NHTSA Labels: NHTSA [National Highway Traffic Safety
Administration] labels, located on different parts of a motor vehicle,
identify major component parts and replacement parts on vehicles
designated as “high theft rate vehicles.” Salvage and replacement parts
are also included under the labeling requirement.

Non-Conforming VIN: A fictitious Vehicle Identification Number that
appears to be authentic because of an accompanying counterfeit title.

Non-Manifested Vehicles: Vehicles discovered in cargo containers being
shipped out of the country that do not appear on a shipping manifest.
Such illegal shipments are part of the Export Fraud dilemma.

Odometer Rollback: Resetting the odometer to show less mileage than
the true odometer reading.

Owner Give-Up: The intentional abandonment or destruction of an owned
or leased vehicle, which is then reported stolen to collect from an
insurance carrier. Owner give-ups are motivated by a variety of
reasons including: owner needs cash, mechanical problems requiring
expensive repairs, problems in making car loan, lease or insurance
premium payments.

Paper Accidents: To cover the cost to repair existing damage, vehicle
owner contrives a fictitious accident and files an insurance claim.

Paper Cars: Vehicles that exist only on paper, supported by counterfeit
titles and other falsified documents.

Perpetrator: Individual who commits a crime.

Phantom Vehicles: Also known as “Paper Cars”, “phantoms” are, in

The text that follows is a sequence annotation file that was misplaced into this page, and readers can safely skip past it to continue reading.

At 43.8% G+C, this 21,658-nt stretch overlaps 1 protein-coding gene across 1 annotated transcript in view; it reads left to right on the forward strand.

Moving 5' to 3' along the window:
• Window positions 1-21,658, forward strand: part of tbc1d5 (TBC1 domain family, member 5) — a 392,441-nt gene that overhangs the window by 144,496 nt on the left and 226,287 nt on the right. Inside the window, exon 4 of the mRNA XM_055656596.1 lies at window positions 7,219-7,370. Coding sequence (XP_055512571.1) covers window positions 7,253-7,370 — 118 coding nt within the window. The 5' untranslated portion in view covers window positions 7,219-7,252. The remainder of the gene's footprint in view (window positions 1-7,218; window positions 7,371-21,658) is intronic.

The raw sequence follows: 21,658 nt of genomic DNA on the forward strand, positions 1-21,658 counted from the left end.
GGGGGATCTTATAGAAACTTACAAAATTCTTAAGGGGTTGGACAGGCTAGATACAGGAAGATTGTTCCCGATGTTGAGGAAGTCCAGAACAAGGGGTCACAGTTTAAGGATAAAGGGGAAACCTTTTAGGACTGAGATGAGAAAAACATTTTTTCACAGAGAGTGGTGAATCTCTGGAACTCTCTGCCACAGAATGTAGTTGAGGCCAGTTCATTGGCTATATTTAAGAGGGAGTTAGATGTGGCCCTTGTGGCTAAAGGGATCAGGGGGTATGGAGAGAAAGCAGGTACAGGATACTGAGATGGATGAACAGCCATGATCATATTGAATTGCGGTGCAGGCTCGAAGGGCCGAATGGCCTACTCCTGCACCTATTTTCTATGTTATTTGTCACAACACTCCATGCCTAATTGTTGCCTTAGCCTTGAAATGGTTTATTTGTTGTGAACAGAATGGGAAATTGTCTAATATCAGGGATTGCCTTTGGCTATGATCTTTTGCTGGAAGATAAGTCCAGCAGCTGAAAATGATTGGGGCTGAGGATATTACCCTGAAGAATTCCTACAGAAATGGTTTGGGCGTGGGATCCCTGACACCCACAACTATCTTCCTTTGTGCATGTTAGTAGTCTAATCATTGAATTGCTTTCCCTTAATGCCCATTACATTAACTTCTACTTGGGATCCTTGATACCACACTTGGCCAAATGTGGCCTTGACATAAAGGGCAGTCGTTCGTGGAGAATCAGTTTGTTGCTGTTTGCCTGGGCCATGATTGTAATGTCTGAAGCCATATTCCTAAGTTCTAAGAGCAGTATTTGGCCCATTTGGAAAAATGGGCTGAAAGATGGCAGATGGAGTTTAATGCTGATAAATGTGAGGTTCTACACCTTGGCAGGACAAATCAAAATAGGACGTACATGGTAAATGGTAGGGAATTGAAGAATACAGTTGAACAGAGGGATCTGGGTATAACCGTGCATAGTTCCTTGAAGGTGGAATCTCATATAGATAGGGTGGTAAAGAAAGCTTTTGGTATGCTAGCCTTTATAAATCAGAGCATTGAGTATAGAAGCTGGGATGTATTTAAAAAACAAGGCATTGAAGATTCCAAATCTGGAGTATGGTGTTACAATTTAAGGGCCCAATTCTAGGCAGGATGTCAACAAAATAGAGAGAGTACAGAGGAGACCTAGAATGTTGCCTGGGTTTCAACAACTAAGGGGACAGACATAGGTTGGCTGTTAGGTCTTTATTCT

effect, vehicles that exist only on paper for the sole purpose of
defrauding an insurance company. After an insurance policy is
obtained, using phony information as to the vehicle’s existence and
identification, a dishonest policy owner, or in many cases an organized
crime ring, will report the vehicle stolen and file a theft claim with the
carrier; to obtain the largest settlement possible, the identities of highend,
high cost, vehicles are used. In states with mandatory preinsurance
inspection laws, this scam has been eliminated.

Phony Thefts: Also known as “Owner Give-ups”, the policy owner
either abandons an insured vehicle or arranges to have it stolen, for the
purpose of collecting on an insurance claim.

Policy Misrepresentation: To obtain a lower premium based on the
distance traveled between the insured’s home and place of work, the
vehicle owner uses the address of a relative or friend, which is closer to
the owner’s place of work.

Policy Six-Pack Scam: See Multiple Policy Fraud.

Pre-Insurance Inspection: The process of having vehicles physically
inspected by trained inspectors, at designated inspection sites – and in
many cases photographed – as a requisite for obtaining an insurance
policy. This effective fraud deterrent is now mandated in a number of

Photos: A series of three [or more] photographs or digital images of a
vehicle that a) proves that the vehicle exists, b) records its condition,
and c) shows the EPA label, which includes the VIN.

Premium Fraud: A term associated with policy owners who provide
erroneous or misleading information when applying for insurance
coverage, to influence premium cost.

Premium Retrieval: Submitting a false or inflated claim to an insurance
carrier as a way to recover some of the money that has been paid for
insurance coverage in the past. Some policy owners feel that since
they have a good driving record and have made no claims for a number